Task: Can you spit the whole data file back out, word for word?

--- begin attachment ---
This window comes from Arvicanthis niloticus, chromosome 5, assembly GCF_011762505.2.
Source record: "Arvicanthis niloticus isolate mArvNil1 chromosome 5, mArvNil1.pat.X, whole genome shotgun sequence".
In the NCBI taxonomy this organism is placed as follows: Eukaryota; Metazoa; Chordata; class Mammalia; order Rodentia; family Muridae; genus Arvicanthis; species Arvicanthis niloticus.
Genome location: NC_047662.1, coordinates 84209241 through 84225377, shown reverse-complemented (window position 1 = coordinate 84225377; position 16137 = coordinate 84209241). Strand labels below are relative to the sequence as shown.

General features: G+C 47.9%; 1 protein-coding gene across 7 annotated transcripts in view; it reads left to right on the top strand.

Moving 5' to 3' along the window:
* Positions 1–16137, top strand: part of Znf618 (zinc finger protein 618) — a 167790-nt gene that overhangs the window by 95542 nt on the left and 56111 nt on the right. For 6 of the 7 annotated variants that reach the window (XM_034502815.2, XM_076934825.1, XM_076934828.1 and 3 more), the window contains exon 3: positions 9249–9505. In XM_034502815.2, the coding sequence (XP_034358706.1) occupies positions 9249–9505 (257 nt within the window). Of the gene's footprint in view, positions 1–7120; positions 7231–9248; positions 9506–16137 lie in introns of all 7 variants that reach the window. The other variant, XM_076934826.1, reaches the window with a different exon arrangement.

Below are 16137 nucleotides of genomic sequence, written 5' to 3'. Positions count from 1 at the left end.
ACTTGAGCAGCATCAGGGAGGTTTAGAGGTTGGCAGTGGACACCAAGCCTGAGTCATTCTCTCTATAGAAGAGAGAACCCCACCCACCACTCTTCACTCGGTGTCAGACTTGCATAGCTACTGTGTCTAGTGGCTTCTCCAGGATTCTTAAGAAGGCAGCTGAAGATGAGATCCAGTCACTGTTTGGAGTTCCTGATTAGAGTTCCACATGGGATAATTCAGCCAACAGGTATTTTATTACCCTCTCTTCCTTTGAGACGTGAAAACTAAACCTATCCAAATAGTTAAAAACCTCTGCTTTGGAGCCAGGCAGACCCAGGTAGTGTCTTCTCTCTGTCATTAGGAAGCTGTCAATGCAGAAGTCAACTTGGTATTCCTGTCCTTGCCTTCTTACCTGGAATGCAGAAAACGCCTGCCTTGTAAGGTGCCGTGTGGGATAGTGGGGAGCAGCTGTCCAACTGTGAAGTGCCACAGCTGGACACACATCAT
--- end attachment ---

This window comes from Arvicanthis niloticus, chromosome 5, assembly GCF_011762505.2.
Source record: "Arvicanthis niloticus isolate mArvNil1 chromosome 5, mArvNil1.pat.X, whole genome shotgun sequence".
In the NCBI taxonomy this organism is placed as follows: Eukaryota; Metazoa; Chordata; class Mammalia; order Rodentia; family Muridae; genus Arvicanthis; species Arvicanthis niloticus.
Genome location: NC_047662.1, coordinates 84209241 through 84225377, shown reverse-complemented (window position 1 = coordinate 84225377; position 16137 = coordinate 84209241). Strand labels below are relative to the sequence as shown.

General features: G+C 47.9%; 1 protein-coding gene across 7 annotated transcripts in view; it reads left to right on the top strand.

Moving 5' to 3' along the window:
* Positions 1–16137, top strand: part of Znf618 (zinc finger protein 618) — a 167790-nt gene that overhangs the window by 95542 nt on the left and 56111 nt on the right. For 6 of the 7 annotated variants that reach the window (XM_034502815.2, XM_076934825.1, XM_076934828.1 and 3 more), the window contains exon 3: positions 9249–9505. In XM_034502815.2, the coding sequence (XP_034358706.1) occupies positions 9249–9505 (257 nt within the window). Of the gene's footprint in view, positions 1–7120; positions 7231–9248; positions 9506–16137 lie in introns of all 7 variants that reach the window. The other variant, XM_076934826.1, reaches the window with a different exon arrangement.

Below are 16137 nucleotides of genomic sequence, written 5' to 3'. Positions count from 1 at the left end.
ACTTGAGCAGCATCAGGGAGGTTTAGAGGTTGGCAGTGGACACCAAGCCTGAGTCATTCTCTCTATAGAAGAGAGAACCCCACCCACCACTCTTCACTCGGTGTCAGACTTGCATAGCTACTGTGTCTAGTGGCTTCTCCAGGATTCTTAAGAAGGCAGCTGAAGATGAGATCCAGTCACTGTTTGGAGTTCCTGATTAGAGTTCCACATGGGATAATTCAGCCAACAGGTATTTTATTACCCTCTCTTCCTTTGAGACGTGAAAACTAAACCTATCCAAATAGTTAAAAACCTCTGCTTTGGAGCCAGGCAGACCCAGGTAGTGTCTTCTCTCTGTCATTAGGAAGCTGTCAATGCAGAAGTCAACTTGGTATTCCTGTCCTTGCCTTCTTACCTGGAATGCAGAAAACGCCTGCCTTGTAAGGTGCCGTGTGGGATAGTGGGGAGCAGCTGTCCAACTGTGAAGTGCCACAGCTGGACACACATCAT